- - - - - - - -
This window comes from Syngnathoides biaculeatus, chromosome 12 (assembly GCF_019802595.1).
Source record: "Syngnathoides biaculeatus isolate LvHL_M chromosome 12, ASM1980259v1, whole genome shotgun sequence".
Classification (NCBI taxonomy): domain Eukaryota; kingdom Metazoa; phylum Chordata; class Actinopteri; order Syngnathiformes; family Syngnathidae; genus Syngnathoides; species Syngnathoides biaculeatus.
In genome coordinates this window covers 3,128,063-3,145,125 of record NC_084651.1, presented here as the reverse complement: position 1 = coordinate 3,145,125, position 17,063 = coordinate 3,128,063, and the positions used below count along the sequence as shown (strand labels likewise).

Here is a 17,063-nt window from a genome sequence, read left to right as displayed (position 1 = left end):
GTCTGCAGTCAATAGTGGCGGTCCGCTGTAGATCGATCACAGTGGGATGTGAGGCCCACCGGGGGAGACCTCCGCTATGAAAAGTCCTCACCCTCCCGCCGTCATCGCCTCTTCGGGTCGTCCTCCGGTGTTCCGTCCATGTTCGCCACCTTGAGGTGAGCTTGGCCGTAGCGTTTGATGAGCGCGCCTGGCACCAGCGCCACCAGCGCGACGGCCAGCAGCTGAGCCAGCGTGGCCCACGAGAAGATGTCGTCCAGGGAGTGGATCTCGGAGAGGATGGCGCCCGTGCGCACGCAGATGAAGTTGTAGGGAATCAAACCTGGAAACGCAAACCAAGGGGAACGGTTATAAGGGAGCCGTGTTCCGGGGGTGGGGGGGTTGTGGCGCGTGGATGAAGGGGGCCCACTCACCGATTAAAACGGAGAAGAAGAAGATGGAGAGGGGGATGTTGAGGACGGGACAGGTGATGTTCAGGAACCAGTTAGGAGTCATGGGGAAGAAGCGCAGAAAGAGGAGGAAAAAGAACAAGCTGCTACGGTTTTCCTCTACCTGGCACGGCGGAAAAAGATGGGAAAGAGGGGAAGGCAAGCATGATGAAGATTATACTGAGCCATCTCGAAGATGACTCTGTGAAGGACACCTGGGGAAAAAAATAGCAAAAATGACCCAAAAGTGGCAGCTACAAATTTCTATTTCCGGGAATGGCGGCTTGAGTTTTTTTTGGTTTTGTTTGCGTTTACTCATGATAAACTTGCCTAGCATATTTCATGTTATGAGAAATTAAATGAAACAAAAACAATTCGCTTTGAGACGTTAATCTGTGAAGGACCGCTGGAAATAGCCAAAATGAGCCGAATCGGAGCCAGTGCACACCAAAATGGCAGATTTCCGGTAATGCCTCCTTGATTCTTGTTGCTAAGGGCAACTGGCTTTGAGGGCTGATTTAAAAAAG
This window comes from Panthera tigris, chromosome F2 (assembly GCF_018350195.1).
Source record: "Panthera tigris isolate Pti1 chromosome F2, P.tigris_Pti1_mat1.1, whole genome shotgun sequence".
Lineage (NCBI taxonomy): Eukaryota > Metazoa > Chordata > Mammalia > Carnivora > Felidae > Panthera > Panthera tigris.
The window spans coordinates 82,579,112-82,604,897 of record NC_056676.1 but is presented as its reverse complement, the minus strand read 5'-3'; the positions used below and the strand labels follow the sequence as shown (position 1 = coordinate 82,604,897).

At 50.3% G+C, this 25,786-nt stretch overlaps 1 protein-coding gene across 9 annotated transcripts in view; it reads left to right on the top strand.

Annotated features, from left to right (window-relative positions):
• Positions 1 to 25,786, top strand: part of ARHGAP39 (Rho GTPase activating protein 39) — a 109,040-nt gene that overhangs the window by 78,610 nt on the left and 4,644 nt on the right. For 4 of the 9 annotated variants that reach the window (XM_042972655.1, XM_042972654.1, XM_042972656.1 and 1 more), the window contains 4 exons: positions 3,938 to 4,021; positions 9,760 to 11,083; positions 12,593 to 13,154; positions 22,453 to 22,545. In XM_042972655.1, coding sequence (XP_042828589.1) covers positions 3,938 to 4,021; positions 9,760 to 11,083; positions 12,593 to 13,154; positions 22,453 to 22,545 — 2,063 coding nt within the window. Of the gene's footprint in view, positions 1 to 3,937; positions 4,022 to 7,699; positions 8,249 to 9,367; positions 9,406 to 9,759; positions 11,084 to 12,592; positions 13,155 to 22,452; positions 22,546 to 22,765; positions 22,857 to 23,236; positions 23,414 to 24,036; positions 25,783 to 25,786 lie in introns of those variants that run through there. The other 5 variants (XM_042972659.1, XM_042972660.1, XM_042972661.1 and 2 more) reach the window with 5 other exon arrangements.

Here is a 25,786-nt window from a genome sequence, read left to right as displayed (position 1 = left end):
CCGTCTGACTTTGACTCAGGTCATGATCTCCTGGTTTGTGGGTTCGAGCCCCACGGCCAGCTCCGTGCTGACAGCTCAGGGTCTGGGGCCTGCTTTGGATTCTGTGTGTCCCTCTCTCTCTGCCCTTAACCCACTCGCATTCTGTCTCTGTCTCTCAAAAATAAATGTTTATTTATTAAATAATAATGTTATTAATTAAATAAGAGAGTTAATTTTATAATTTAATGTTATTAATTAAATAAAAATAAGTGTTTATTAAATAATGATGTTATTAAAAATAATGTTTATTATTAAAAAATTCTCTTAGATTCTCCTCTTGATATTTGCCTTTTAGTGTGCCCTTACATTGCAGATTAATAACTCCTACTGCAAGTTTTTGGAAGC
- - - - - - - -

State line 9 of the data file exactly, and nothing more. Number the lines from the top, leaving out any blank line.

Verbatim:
Lineage (NCBI taxonomy): Eukaryota > Metazoa > Chordata > Mammalia > Carnivora > Felidae > Panthera > Panthera tigris.